Before trial the prosecution filed a motion in limine which sought to prevent defendant from introducing evidence of the decedent’s alleged prior acts of violence against defendant and his family until defendant had presented evidence that the deceased was the aggressor and that defendant was acting in self-defense. The trial court reserved ruling on the motion until a preliminary showing of aggression by the deceased had been made.

The colloquy at trial was as follows:

“DEFENSE COUNSEL: Did you know Reuben Hernandez when you lived in Mexico?
DEFENSE COUNSEL: And have you known Reuben Hernandez to have committed any acts of violence against your family in Mexico?
PROSECUTOR: Objection.
TRIAL COURT: Objection sustained. Maybe at this time I better make an official ruling on this motion in limine. 000 Motion in limine will be allowed or sustained except for those acts, for that evidence which would show a frame of mind or reason for a frame of mind or feeling that one is needed to defend himself of *241the acts which occurred, or alleged to have occurred on April 17, 1976, and we will respect that period of time not longer than Friday of the day before the alleged incident.”

Defendant’s counsel then made an offer of proof that if defendant were permitted to testify he would testify that during the years 1963 to 1972 he resided in Mexico and that the family of the deceased lived on the same ranchero. He would further testify that during those years, he had an uncle killed, another uncle shot, and a niece raped by the deceased. The deceased committed other crimes as well. The trial court excluded the proffered testimony but permitted evidence regarding events of the day before the incident as relevant to defendant’s state of mind. We find that the trial court did not improperly circumscribe defendant’s proof in this instance.

In a criminal prosecution, in the absence of preliminary evidence of self-defense, evidence of specific acts of violence and threats made by the victim should not be admitted. (People v. Allen (1972), 50 Ill. 2d 280, 278 N.E.2d 762; People v. Moore (1975), 27 Ill. App. 3d 337, 326 N.E.2d 420.) Conversely, where defendant claims self-defense and some evidence of self-defense is introduced, evidence of deceased’s violent character and prior threats and attacks toward defendant are admissible. (People v. Davis (1963), 29 Ill. 2d 127, 193 N.E.2d 841; People v. Singleton (1976), 41 Ill. App. 3d 665, 354 N.E.2d 464.) Such evidence is admitted for the purpose of showing defendant’s apparent danger, the circumstances confronting him, and the motives which influenced his actions. (People v. Johnson (1969), 108 Ill. App. 2d 150, 247 N.E.2d 10.) However, threats alone do not justify the use of deadly force. People v. Golson (1945), 392 Ill. 252, 64 N.E.2d 462, cert. denied (1946), 328 U.S. 865, 90 L. Ed. 1635, 66 S. Ct. 1371; People v. Pearson (1976), 40 Ill. App. 3d 315, 352 N.E.2d 240.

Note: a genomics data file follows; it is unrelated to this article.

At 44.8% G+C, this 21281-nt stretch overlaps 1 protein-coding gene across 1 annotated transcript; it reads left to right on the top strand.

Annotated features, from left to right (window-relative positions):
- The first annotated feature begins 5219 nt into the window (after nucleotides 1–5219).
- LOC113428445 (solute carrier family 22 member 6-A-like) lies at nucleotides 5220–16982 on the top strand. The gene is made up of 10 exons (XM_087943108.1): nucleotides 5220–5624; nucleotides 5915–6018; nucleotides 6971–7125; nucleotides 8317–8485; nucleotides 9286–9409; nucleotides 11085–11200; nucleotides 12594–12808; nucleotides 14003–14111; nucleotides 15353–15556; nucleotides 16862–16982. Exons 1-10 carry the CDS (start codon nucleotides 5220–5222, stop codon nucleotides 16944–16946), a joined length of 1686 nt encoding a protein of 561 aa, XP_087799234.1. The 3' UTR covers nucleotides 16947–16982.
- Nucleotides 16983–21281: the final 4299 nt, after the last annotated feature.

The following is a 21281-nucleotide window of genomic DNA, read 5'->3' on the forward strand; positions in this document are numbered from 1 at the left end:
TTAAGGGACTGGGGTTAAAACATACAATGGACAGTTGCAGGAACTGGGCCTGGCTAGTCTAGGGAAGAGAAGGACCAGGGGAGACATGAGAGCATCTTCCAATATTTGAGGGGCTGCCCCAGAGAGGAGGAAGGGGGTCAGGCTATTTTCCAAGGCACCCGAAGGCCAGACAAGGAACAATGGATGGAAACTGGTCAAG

In this case the record reveals that defendant shot and killed an unarmed man. Defendant admitted at trial that he did not look to see whether deceased was armed. Furthermore, defendant conceded on oral argument that no evidence of self-defense was introduced that would justify a finding that deceased was the aggressor. Nevertheless, defendant argues that the trial court erred in restricting testimony as to the character and past acts of the deceased which tended to explain defendant’s state of mind at the time of the incident. Defendant, however, cites no case in support of his position precisely dealing with the question of the admissibility of alleged remote, specific acts of violence by the victim towards defendant’s family as bearing on defendant’s state of mind where there is no evidence of self-defense. Rather, defendant relies on cases which involved situations where some evidence was introduced indicating that the victims were the aggressors. People v. Smalley (1973), *24210 Ill. App. 3d 416, 294 N.E.2d 305; People v. Johnson (1969), 108 Ill. App. 2d 150, 247 N.E.2d 10.

In reviewing the record, we find that although the trial court restricted defendant’s attempts to introduce the deceased’s past acts of violence, defendant was allowed ample opportunity to introduce state of mind testimony. Not only was defendant permitted to testify as to events occurring within a 24-hour period prior to the shooting, but Ms. Lara substantially testified to events which occurred years before as well. In testifying as to the content of defendant’s statement, Lara stated that defendant claimed that there had been a feud between the families of defendant and the deceased and that the deceased had shot defendant’s uncle. .....

Moreover, defendant testified as to the events bearing on his intent and state of mind at the time of the occurrence. He stated that he had seen the deceased the night before the incident when the deceased visited him at his home and threatened him. Earlier that day, he had engaged in a conversation with members of his family and had been informed that the deceased was in Harvey and had intentions of killing him and his family. On the day of the occurrence, he left his home to go to the store and encountered the deceased in the parking lot where Hernandez told him that he was a “dead man.” He also testified as to the deceased’s removing something from a pocket, a short time before he shot him. Defendant stated that he killed the deceased because he felt that the deceased was going to kill him.

The rule is that in criminal cases where the intention, motive or belief of the accused is material to the issue, he is allowed to testify directly to that fact, and to have the circumstances surrounding the act considered in connection with his testimony. (People v. Biella (1940), 374 Ill. 87, 28 N.E.2d Ill; People v. Graves (1978), 61 Ill. App. 3d 732, 378 N.E.2d 293. In the present case defendant was given sufficient opportunity to testify as to his intention, belief and state of mind. The trial court had the benefit of this evidence in its deliberations.

For the above reasons we affirm the judgment of the trial court.


SULLIVAN, P. J., and LORENZ, J., concur.